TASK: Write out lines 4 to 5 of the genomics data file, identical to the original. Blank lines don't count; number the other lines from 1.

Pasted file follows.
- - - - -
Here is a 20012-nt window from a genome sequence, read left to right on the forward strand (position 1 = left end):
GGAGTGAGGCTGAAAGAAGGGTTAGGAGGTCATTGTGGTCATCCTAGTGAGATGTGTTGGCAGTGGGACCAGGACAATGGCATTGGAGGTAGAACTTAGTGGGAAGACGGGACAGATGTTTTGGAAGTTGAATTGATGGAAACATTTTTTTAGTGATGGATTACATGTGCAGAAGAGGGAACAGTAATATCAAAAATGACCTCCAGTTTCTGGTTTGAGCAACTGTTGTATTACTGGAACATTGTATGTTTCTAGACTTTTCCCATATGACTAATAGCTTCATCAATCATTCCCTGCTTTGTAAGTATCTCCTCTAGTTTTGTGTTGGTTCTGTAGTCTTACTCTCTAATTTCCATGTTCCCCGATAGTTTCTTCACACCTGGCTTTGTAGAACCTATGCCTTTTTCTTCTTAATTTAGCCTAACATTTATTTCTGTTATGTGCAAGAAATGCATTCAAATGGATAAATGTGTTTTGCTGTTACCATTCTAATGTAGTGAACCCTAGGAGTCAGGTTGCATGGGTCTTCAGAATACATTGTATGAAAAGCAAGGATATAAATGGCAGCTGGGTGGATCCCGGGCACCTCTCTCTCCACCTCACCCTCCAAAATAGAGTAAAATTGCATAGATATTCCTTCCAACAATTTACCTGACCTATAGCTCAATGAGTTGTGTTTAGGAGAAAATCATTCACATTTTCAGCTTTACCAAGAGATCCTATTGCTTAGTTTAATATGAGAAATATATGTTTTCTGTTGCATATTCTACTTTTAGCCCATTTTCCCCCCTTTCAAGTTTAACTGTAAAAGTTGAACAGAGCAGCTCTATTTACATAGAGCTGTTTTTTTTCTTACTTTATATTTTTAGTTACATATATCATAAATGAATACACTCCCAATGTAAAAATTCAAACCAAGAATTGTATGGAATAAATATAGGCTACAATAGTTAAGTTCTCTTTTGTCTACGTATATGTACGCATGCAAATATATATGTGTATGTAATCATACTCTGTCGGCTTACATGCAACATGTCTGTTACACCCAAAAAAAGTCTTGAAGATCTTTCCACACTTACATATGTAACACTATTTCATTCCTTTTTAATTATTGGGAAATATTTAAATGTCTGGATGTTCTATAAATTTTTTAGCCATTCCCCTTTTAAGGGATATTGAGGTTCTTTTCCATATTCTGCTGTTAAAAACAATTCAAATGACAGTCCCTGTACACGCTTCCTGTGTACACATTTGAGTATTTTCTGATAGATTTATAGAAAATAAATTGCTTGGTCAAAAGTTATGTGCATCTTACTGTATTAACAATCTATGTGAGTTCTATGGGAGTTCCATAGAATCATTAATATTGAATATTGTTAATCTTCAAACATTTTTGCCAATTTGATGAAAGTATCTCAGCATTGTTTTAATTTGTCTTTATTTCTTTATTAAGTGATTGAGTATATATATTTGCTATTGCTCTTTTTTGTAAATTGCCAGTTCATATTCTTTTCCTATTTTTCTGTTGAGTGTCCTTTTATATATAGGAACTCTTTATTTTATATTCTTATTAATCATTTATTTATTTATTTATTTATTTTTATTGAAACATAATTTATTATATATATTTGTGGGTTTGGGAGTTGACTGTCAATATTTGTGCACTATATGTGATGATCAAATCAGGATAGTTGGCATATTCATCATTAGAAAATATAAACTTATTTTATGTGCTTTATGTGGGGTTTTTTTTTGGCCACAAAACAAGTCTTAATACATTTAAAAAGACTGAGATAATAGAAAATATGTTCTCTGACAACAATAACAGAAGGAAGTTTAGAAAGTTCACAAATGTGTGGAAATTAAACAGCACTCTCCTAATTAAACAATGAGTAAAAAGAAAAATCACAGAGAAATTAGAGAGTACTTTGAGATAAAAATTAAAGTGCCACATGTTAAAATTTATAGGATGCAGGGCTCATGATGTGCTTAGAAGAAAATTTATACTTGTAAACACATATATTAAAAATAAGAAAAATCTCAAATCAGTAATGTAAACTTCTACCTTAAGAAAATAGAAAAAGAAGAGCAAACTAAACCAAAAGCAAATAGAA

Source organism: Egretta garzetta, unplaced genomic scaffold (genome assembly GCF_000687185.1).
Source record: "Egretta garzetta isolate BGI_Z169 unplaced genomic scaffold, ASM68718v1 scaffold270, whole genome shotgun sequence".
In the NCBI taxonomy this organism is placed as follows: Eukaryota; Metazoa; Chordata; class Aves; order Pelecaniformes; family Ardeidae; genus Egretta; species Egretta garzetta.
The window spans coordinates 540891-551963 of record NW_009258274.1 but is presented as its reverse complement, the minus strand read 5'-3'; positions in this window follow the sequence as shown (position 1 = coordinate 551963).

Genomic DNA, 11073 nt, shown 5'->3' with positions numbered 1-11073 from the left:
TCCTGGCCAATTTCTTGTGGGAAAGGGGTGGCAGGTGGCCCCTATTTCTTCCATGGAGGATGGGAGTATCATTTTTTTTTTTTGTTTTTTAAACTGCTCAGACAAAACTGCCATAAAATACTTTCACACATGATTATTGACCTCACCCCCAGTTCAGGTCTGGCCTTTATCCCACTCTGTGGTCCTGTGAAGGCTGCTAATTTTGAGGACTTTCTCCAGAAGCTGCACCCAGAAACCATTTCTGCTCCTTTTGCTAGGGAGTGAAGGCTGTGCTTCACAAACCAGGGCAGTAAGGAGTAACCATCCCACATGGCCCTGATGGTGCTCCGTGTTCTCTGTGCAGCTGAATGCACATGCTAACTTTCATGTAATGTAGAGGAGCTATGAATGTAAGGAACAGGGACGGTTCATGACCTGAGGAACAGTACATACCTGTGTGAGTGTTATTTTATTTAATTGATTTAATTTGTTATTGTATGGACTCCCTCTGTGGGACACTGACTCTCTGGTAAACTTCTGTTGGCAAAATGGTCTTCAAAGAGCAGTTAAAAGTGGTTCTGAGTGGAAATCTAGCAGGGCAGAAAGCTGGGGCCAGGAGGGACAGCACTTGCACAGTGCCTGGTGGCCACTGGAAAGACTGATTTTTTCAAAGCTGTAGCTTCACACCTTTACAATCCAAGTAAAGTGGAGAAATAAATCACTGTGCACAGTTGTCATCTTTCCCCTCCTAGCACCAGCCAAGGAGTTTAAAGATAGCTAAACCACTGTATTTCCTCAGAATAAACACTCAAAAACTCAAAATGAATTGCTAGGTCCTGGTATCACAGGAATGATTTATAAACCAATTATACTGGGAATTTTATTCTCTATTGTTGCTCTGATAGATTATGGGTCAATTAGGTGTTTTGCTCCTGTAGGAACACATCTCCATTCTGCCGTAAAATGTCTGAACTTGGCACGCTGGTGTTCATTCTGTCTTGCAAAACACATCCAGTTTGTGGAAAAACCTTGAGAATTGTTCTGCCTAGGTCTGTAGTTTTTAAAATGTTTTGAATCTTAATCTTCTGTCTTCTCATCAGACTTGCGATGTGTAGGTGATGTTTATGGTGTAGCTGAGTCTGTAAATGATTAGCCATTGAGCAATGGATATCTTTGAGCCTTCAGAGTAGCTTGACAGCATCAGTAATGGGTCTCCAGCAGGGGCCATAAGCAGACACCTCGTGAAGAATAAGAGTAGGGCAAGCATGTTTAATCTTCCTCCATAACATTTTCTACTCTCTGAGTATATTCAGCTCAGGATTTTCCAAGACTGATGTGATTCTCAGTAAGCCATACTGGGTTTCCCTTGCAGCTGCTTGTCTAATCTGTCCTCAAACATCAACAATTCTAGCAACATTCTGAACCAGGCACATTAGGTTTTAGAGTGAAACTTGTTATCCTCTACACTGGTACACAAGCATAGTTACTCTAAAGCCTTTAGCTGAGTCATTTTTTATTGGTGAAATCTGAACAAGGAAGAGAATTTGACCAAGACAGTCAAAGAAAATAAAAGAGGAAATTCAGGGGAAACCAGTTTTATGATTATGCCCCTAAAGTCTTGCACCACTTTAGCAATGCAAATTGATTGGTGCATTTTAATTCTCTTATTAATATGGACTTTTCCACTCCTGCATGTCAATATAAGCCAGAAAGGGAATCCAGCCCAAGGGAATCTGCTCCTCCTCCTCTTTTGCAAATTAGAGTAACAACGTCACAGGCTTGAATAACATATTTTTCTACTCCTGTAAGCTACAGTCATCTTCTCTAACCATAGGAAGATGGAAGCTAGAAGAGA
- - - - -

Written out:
Source record: "Egretta garzetta isolate BGI_Z169 unplaced genomic scaffold, ASM68718v1 scaffold270, whole genome shotgun sequence".
In the NCBI taxonomy this organism is placed as follows: Eukaryota; Metazoa; Chordata; class Aves; order Pelecaniformes; family Ardeidae; genus Egretta; species Egretta garzetta.